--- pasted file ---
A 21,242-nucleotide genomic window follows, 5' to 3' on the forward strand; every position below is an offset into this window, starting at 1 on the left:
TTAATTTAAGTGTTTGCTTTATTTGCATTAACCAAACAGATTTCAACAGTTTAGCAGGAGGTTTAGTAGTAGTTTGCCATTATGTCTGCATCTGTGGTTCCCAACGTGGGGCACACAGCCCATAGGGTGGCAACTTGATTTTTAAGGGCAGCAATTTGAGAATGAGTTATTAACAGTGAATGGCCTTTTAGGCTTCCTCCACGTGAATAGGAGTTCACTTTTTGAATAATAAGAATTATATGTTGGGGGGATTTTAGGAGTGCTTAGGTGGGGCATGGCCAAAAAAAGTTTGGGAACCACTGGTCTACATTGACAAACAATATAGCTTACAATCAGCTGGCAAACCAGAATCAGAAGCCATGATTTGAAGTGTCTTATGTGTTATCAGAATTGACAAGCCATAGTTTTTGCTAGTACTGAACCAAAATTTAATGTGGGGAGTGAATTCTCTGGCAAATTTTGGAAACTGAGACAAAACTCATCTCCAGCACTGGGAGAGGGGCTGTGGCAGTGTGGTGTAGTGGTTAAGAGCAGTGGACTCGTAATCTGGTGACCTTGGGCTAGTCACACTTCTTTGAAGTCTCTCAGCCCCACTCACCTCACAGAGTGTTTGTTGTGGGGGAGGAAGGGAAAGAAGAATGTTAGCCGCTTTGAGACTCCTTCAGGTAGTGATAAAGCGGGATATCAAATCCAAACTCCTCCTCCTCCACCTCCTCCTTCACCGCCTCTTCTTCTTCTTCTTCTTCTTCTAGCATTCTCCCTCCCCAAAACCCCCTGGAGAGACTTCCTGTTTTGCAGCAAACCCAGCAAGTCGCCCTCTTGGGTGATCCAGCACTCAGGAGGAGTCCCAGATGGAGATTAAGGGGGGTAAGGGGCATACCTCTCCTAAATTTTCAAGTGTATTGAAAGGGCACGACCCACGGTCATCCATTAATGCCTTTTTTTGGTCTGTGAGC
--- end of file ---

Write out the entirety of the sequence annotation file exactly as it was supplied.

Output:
A 21,242-nucleotide genomic window follows, 5' to 3' on the forward strand; every position below is an offset into this window, starting at 1 on the left:
TTAATTTAAGTGTTTGCTTTATTTGCATTAACCAAACAGATTTCAACAGTTTAGCAGGAGGTTTAGTAGTAGTTTGCCATTATGTCTGCATCTGTGGTTCCCAACGTGGGGCACACAGCCCATAGGGTGGCAACTTGATTTTTAAGGGCAGCAATTTGAGAATGAGTTATTAACAGTGAATGGCCTTTTAGGCTTCCTCCACGTGAATAGGAGTTCACTTTTTGAATAATAAGAATTATATGTTGGGGGGATTTTAGGAGTGCTTAGGTGGGGCATGGCCAAAAAAAGTTTGGGAACCACTGGTCTACATTGACAAACAATATAGCTTACAATCAGCTGGCAAACCAGAATCAGAAGCCATGATTTGAAGTGTCTTATGTGTTATCAGAATTGACAAGCCATAGTTTTTGCTAGTACTGAACCAAAATTTAATGTGGGGAGTGAATTCTCTGGCAAATTTTGGAAACTGAGACAAAACTCATCTCCAGCACTGGGAGAGGGGCTGTGGCAGTGTGGTGTAGTGGTTAAGAGCAGTGGACTCGTAATCTGGTGACCTTGGGCTAGTCACACTTCTTTGAAGTCTCTCAGCCCCACTCACCTCACAGAGTGTTTGTTGTGGGGGAGGAAGGGAAAGAAGAATGTTAGCCGCTTTGAGACTCCTTCAGGTAGTGATAAAGCGGGATATCAAATCCAAACTCCTCCTCCTCCACCTCCTCCTTCACCGCCTCTTCTTCTTCTTCTTCTTCTTCTAGCATTCTCCCTCCCCAAAACCCCCTGGAGAGACTTCCTGTTTTGCAGCAAACCCAGCAAGTCGCCCTCTTGGGTGATCCAGCACTCAGGAGGAGTCCCAGATGGAGATTAAGGGGGGTAAGGGGCATACCTCTCCTAAATTTTCAAGTGTATTGAAAGGGCACGACCCACGGTCATCCATTAATGCCTTTTTTTGGTCTGTGAGC